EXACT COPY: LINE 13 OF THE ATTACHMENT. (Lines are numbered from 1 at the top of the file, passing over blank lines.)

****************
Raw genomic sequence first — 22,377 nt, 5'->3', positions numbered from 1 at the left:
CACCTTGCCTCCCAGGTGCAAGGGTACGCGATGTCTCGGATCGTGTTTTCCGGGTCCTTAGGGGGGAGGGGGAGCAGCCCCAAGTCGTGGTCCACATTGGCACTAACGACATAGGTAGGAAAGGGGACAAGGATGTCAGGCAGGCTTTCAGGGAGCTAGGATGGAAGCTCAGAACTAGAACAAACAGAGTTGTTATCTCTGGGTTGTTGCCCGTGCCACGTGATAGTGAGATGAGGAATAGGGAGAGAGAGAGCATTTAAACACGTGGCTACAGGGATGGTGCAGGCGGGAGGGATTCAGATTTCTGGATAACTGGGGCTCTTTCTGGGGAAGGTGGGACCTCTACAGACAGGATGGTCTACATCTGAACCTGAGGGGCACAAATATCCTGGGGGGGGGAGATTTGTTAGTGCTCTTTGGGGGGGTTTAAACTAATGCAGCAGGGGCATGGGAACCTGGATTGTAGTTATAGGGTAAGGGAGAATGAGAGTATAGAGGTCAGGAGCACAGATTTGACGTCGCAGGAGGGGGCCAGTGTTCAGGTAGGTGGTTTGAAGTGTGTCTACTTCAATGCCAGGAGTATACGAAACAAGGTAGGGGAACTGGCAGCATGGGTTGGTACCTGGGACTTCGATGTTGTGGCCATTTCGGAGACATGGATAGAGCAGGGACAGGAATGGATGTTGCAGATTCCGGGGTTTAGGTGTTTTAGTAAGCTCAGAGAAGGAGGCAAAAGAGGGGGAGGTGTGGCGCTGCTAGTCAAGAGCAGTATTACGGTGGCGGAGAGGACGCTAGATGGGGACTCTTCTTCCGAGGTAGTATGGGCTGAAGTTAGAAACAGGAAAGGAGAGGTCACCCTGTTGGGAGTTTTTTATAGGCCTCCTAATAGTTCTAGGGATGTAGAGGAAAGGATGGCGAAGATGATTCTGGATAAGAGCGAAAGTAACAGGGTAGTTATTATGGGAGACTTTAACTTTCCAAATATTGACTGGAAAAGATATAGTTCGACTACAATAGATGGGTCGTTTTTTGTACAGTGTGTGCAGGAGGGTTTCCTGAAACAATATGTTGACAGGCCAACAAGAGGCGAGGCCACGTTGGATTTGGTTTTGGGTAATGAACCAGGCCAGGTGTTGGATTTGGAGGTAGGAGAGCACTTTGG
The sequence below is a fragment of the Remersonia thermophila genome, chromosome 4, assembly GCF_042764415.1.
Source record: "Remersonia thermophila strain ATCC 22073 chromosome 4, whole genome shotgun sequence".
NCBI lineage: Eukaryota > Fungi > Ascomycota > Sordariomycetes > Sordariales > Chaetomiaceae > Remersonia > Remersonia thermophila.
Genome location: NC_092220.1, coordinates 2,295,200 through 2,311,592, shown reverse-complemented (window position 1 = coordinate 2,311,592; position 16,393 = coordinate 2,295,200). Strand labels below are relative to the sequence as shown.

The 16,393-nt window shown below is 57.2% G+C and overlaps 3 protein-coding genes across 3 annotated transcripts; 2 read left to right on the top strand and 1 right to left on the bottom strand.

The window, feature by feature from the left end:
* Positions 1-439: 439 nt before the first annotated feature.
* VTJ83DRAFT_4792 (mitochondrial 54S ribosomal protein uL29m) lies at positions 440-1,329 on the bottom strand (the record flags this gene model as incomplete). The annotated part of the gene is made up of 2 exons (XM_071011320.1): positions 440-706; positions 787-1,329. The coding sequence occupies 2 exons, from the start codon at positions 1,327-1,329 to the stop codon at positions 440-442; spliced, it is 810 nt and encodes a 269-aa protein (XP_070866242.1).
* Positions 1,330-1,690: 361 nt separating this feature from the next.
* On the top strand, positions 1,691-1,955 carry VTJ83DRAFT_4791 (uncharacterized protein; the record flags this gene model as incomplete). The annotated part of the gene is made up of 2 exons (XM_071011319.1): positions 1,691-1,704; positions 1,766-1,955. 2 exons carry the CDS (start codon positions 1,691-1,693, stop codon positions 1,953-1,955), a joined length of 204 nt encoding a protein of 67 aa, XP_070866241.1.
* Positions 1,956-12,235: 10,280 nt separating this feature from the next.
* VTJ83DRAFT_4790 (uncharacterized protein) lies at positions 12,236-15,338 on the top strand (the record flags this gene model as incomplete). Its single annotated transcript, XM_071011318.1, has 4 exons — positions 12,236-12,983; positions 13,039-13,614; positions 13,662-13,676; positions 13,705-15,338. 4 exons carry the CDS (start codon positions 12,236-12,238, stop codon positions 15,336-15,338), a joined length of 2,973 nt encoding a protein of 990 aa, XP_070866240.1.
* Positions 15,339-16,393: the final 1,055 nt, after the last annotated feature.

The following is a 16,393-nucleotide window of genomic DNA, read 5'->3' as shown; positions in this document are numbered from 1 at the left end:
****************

* Positions 1,956-12,235: 10,280 nt separating this feature from the next.